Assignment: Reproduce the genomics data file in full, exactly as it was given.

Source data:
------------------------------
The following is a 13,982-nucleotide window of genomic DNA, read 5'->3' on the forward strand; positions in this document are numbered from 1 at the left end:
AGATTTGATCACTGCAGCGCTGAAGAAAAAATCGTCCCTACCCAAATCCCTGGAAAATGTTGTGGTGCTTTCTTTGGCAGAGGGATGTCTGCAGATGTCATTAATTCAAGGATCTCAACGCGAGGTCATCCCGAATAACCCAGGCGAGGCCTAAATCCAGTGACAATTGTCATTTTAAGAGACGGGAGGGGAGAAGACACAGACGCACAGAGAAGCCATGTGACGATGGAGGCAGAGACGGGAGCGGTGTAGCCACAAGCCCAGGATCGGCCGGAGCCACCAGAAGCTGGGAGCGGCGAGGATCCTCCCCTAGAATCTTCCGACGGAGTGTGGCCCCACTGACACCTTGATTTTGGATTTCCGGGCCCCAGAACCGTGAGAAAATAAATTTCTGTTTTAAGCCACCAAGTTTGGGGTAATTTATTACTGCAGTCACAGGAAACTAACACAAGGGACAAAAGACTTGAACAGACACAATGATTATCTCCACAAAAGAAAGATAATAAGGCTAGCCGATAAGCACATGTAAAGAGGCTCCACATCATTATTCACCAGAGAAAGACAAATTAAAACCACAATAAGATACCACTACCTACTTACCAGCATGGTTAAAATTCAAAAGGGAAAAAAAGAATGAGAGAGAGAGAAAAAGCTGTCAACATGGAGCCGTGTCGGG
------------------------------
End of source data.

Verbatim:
The following is a 13,982-nucleotide window of genomic DNA, read 5'->3' on the forward strand; positions in this document are numbered from 1 at the left end:
AGATTTGATCACTGCAGCGCTGAAGAAAAAATCGTCCCTACCCAAATCCCTGGAAAATGTTGTGGTGCTTTCTTTGGCAGAGGGATGTCTGCAGATGTCATTAATTCAAGGATCTCAACGCGAGGTCATCCCGAATAACCCAGGCGAGGCCTAAATCCAGTGACAATTGTCATTTTAAGAGACGGGAGGGGAGAAGACACAGACGCACAGAGAAGCCATGTGACGATGGAGGCAGAGACGGGAGCGGTGTAGCCACAAGCCCAGGATCGGCCGGAGCCACCAGAAGCTGGGAGCGGCGAGGATCCTCCCCTAGAATCTTCCGACGGAGTGTGGCCCCACTGACACCTTGATTTTGGATTTCCGGGCCCCAGAACCGTGAGAAAATAAATTTCTGTTTTAAGCCACCAAGTTTGGGGTAATTTATTACTGCAGTCACAGGAAACTAACACAAGGGACAAAAGACTTGAACAGACACAATGATTATCTCCACAAAAGAAAGATAATAAGGCTAGCCGATAAGCACATGTAAAGAGGCTCCACATCATTATTCACCAGAGAAAGACAAATTAAAACCACAATAAGATACCACTACCTACTTACCAGCATGGTTAAAATTCAAAAGGGAAAAAAAGAATGAGAGAGAGAGAAAAAGCTGTCAACATGGAGCCGTGTCGGG